In addition to seeking “actual pecuniary loss” on behalf of statutory beneficiaries Washington has three survival statutes under which a deceased’s injury claim may be brought. Washington has three wrongful death survival statutes, a general survival statute and two that relate to personal injury claims.

General Survival Statute

Under the general survival statute the personal representative may bring actions of behalf of the estate for injuries that did not result in death.[1] The estate is the beneficiary of any recovery and any recovery is an asset of the estate.[2] The estate is compensated as if the decedent had survived to life expectancy.

The general survival statute does permits a decedent’s personal representative to recover noneconomic damages on behalf of the decedent’s estate for the decedent’s pain and suffering, anxiety, emotional distress, humiliation, loss of enjoyment of life, and loss of consortium.[3]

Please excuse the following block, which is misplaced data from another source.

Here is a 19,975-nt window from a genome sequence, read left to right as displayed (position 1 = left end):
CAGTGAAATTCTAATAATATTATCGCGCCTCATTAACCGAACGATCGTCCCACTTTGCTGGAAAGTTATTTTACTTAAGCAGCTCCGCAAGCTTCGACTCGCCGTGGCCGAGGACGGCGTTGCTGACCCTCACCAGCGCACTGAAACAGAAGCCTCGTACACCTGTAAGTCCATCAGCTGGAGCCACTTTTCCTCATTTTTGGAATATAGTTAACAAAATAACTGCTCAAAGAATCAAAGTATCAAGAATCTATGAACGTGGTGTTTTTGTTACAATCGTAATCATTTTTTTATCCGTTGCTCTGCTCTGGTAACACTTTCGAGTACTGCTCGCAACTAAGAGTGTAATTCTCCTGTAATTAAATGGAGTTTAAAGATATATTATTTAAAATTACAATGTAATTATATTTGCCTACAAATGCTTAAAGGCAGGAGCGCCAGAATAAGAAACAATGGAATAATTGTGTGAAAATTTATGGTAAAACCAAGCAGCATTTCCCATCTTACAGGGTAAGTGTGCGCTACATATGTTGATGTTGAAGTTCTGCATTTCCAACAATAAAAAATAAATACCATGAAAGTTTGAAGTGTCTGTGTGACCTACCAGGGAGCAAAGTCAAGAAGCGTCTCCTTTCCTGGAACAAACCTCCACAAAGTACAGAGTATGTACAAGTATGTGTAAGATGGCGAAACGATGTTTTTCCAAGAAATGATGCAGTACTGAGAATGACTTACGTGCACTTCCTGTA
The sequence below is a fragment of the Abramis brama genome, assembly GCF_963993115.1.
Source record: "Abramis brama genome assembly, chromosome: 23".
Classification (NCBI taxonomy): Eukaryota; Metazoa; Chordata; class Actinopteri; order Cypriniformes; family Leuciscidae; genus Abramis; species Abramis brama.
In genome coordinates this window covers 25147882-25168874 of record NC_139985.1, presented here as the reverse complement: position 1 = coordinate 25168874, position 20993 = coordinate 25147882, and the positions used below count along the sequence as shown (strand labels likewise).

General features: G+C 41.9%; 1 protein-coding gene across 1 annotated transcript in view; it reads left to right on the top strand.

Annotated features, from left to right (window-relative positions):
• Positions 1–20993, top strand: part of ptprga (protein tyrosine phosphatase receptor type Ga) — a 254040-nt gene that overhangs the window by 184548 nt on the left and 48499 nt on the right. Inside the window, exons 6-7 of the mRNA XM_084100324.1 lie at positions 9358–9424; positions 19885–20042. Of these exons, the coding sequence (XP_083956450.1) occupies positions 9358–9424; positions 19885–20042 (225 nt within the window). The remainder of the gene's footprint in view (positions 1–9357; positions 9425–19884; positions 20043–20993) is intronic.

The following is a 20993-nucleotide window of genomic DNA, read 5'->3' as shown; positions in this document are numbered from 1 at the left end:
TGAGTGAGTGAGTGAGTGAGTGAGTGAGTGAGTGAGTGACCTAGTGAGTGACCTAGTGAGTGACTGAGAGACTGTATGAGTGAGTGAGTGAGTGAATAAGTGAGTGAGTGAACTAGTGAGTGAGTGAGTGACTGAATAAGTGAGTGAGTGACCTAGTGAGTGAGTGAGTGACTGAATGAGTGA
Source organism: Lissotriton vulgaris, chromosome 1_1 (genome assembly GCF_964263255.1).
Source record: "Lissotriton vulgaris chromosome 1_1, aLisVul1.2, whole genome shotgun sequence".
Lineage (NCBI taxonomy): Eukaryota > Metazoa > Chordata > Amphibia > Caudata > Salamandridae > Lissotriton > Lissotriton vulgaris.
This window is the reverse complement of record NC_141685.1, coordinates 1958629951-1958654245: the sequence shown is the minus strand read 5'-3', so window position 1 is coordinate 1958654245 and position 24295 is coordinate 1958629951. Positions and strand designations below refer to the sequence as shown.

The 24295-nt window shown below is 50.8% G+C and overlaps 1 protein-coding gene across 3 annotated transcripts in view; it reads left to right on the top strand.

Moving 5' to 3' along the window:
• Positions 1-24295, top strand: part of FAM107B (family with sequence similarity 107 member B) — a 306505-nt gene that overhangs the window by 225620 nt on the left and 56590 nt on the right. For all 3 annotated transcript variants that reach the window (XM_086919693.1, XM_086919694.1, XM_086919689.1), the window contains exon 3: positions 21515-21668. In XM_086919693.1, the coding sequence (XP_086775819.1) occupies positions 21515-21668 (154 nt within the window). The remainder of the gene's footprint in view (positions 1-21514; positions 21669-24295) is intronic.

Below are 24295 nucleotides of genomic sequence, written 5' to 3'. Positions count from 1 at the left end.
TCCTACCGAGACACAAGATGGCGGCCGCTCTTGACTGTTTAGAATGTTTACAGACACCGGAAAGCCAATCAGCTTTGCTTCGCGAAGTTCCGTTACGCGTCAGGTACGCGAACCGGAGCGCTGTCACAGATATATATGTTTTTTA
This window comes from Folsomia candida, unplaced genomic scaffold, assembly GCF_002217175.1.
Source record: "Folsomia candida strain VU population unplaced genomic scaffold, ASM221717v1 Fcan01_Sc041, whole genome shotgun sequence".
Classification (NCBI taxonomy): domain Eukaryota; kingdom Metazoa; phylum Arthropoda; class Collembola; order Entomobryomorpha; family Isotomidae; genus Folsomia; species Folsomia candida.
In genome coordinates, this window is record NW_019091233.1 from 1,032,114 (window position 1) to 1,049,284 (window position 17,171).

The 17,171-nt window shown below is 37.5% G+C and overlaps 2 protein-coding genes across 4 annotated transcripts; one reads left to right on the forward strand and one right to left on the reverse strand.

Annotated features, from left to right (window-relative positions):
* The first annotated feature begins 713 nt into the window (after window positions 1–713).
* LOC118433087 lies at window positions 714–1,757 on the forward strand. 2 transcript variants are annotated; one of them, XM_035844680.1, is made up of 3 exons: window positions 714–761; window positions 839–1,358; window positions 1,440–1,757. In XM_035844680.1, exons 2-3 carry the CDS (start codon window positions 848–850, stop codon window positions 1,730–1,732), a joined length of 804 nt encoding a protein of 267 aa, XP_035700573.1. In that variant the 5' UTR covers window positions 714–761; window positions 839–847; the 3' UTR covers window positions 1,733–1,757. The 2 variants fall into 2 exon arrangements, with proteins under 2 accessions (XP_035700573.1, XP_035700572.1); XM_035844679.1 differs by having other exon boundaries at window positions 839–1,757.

“Death by Personal Injury” Statute

Under the “death by personal injury” survival statute the personal representative can bring an action for pain and suffering for injuries that caused death, but only for statutorily designated beneficiaries.[4] Surviving spouses and children do not have to prove dependency for claims under this provision[5] and damages for pain and suffering are allowed. [6]

Death of Child Statute

Parents of a minor child or a child upon whom they are dependent may bring a claim under RCW 4.24.010. The parents of a viable but unborn child may bring a claim under the statute.[7] Recoverable damages include medical expenses, loss of love and companionship, and for destruction of the parent child relationship.

[1] RCW 4.20.046(1); Higbee v. Shorewood Osteopathic Hosp., 105 Wn.2d 33 (1985).

[2] Tait v. Wahl, 97 Wn. App. 765 (1999).

[3] Id.

[4] Id.; RCW 4.20.020.

[5] Higbee.

[6] Tait.

[7] Guard v. Jackson, 132 Wn.2d 660 (1997); Cavazos v. Franklin, 73 Wn.App. 116 (1994); Moen v. Hanson, 85 Wn.2d 597 (1975).